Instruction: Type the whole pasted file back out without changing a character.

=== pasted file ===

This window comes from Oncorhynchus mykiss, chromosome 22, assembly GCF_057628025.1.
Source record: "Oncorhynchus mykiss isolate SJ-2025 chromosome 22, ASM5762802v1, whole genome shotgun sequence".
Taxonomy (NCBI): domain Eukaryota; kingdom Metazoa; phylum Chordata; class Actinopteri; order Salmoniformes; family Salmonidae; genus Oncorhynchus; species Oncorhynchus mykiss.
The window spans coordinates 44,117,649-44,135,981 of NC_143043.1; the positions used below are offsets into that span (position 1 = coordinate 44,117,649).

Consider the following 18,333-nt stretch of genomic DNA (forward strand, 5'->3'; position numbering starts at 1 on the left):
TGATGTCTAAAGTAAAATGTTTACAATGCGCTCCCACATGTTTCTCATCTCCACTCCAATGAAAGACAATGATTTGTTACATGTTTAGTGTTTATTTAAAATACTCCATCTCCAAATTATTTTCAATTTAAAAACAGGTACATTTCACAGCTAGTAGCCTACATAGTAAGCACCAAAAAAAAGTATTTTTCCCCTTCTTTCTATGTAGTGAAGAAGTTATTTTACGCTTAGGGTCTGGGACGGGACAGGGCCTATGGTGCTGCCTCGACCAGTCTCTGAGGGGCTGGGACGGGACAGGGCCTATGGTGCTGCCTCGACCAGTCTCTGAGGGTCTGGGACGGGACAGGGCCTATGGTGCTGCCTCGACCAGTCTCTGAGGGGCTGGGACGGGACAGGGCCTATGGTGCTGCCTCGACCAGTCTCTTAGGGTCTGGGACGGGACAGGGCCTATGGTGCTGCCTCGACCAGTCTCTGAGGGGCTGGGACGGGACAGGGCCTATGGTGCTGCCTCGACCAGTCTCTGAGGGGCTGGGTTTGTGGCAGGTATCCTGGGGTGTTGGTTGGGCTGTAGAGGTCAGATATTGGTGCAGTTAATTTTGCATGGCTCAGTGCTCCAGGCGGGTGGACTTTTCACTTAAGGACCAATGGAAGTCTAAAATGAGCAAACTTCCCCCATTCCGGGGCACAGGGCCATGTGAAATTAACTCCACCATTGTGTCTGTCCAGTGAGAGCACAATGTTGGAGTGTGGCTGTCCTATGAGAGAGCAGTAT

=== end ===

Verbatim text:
This window comes from Oncorhynchus mykiss, chromosome 22, assembly GCF_057628025.1.
Source record: "Oncorhynchus mykiss isolate SJ-2025 chromosome 22, ASM5762802v1, whole genome shotgun sequence".
Taxonomy (NCBI): domain Eukaryota; kingdom Metazoa; phylum Chordata; class Actinopteri; order Salmoniformes; family Salmonidae; genus Oncorhynchus; species Oncorhynchus mykiss.
The window spans coordinates 44,117,649-44,135,981 of NC_143043.1; the positions used below are offsets into that span (position 1 = coordinate 44,117,649).

Consider the following 18,333-nt stretch of genomic DNA (forward strand, 5'->3'; position numbering starts at 1 on the left):
TGATGTCTAAAGTAAAATGTTTACAATGCGCTCCCACATGTTTCTCATCTCCACTCCAATGAAAGACAATGATTTGTTACATGTTTAGTGTTTATTTAAAATACTCCATCTCCAAATTATTTTCAATTTAAAAACAGGTACATTTCACAGCTAGTAGCCTACATAGTAAGCACCAAAAAAAAGTATTTTTCCCCTTCTTTCTATGTAGTGAAGAAGTTATTTTACGCTTAGGGTCTGGGACGGGACAGGGCCTATGGTGCTGCCTCGACCAGTCTCTGAGGGGCTGGGACGGGACAGGGCCTATGGTGCTGCCTCGACCAGTCTCTGAGGGTCTGGGACGGGACAGGGCCTATGGTGCTGCCTCGACCAGTCTCTGAGGGGCTGGGACGGGACAGGGCCTATGGTGCTGCCTCGACCAGTCTCTTAGGGTCTGGGACGGGACAGGGCCTATGGTGCTGCCTCGACCAGTCTCTGAGGGGCTGGGACGGGACAGGGCCTATGGTGCTGCCTCGACCAGTCTCTGAGGGGCTGGGTTTGTGGCAGGTATCCTGGGGTGTTGGTTGGGCTGTAGAGGTCAGATATTGGTGCAGTTAATTTTGCATGGCTCAGTGCTCCAGGCGGGTGGACTTTTCACTTAAGGACCAATGGAAGTCTAAAATGAGCAAACTTCCCCCATTCCGGGGCACAGGGCCATGTGAAATTAACTCCACCATTGTGTCTGTCCAGTGAGAGCACAATGTTGGAGTGTGGCTGTCCTATGAGAGAGCAGTAT